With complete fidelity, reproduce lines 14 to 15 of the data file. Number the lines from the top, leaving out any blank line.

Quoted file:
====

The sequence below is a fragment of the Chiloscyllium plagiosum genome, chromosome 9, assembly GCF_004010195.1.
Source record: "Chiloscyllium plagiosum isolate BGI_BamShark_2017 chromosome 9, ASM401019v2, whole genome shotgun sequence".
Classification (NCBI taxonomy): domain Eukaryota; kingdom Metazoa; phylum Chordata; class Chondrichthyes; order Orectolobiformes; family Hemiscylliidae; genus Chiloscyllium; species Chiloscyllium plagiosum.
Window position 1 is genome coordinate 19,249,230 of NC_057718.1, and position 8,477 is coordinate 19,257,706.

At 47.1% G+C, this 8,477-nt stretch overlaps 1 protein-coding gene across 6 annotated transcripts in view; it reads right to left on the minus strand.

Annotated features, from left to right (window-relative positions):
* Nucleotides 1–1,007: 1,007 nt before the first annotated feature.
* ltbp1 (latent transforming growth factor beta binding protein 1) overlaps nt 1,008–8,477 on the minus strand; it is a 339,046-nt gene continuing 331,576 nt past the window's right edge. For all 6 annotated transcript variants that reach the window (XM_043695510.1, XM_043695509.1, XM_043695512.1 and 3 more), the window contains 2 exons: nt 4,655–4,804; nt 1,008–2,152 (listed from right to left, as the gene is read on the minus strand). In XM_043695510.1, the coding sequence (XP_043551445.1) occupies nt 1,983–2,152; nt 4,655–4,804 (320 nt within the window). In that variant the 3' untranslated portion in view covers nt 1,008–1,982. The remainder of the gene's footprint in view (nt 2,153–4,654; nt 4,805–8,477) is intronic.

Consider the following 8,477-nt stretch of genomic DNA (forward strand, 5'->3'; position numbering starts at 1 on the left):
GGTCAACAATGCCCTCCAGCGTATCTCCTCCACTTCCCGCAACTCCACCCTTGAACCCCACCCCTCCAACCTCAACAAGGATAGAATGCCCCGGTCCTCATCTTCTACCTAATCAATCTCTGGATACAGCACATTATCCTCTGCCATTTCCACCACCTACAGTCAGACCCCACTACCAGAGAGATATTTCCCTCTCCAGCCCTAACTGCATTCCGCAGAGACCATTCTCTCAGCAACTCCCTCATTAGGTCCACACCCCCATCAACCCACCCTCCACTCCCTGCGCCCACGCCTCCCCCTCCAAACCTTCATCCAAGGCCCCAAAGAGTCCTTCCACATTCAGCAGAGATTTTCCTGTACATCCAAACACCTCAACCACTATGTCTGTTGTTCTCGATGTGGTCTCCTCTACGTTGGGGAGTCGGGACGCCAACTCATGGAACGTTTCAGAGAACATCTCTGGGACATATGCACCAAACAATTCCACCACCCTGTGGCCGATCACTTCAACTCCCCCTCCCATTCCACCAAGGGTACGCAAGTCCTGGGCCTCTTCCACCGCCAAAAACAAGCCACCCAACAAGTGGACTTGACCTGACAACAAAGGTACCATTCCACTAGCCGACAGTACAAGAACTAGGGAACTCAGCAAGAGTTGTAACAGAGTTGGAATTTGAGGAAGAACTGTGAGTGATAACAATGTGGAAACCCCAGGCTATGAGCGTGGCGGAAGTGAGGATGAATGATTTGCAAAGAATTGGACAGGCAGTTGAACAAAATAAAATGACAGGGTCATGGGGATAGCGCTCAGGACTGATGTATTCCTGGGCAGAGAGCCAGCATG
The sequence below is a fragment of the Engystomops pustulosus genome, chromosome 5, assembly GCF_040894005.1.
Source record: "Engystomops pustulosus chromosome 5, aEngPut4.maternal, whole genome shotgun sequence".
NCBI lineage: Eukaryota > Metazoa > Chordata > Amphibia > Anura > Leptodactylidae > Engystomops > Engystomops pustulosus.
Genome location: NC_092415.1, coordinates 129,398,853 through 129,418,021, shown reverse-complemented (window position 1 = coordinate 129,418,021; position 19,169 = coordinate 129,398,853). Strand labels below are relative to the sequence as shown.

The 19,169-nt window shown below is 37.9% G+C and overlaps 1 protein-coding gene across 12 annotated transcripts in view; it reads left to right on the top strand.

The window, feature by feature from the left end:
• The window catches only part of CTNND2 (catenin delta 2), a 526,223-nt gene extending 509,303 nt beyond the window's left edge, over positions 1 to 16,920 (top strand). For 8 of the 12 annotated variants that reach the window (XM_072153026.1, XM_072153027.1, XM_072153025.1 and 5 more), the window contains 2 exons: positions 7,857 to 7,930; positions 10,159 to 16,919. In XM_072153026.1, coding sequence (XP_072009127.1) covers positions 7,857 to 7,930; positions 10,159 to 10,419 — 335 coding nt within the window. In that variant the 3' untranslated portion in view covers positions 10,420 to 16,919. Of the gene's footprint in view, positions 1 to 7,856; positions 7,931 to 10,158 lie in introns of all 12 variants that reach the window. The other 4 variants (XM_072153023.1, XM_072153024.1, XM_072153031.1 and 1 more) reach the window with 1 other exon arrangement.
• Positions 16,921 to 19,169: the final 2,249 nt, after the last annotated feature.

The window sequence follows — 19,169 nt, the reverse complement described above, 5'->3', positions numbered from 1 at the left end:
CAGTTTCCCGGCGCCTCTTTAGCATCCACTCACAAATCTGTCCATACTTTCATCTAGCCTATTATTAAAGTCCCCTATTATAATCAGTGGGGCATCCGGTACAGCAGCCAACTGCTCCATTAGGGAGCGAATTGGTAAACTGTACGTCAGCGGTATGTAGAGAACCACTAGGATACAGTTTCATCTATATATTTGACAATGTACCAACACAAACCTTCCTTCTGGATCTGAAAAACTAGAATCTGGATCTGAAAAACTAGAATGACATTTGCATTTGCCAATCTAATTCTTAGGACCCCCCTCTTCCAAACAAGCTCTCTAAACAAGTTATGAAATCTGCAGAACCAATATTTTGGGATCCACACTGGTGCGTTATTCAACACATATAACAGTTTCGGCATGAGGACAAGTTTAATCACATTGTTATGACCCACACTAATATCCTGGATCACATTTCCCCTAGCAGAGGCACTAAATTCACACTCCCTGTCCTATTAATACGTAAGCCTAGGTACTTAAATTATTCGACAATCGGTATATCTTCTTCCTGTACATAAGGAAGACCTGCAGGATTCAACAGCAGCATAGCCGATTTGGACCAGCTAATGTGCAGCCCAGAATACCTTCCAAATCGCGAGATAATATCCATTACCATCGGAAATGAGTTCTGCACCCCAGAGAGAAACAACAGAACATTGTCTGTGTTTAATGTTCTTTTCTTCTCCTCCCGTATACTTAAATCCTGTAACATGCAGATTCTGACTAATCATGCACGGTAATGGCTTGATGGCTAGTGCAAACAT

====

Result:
Genome location: NC_092415.1, coordinates 129,398,853 through 129,418,021, shown reverse-complemented (window position 1 = coordinate 129,418,021; position 19,169 = coordinate 129,398,853). Strand labels below are relative to the sequence as shown.

The 19,169-nt window shown below is 37.9% G+C and overlaps 1 protein-coding gene across 12 annotated transcripts in view; it reads left to right on the top strand.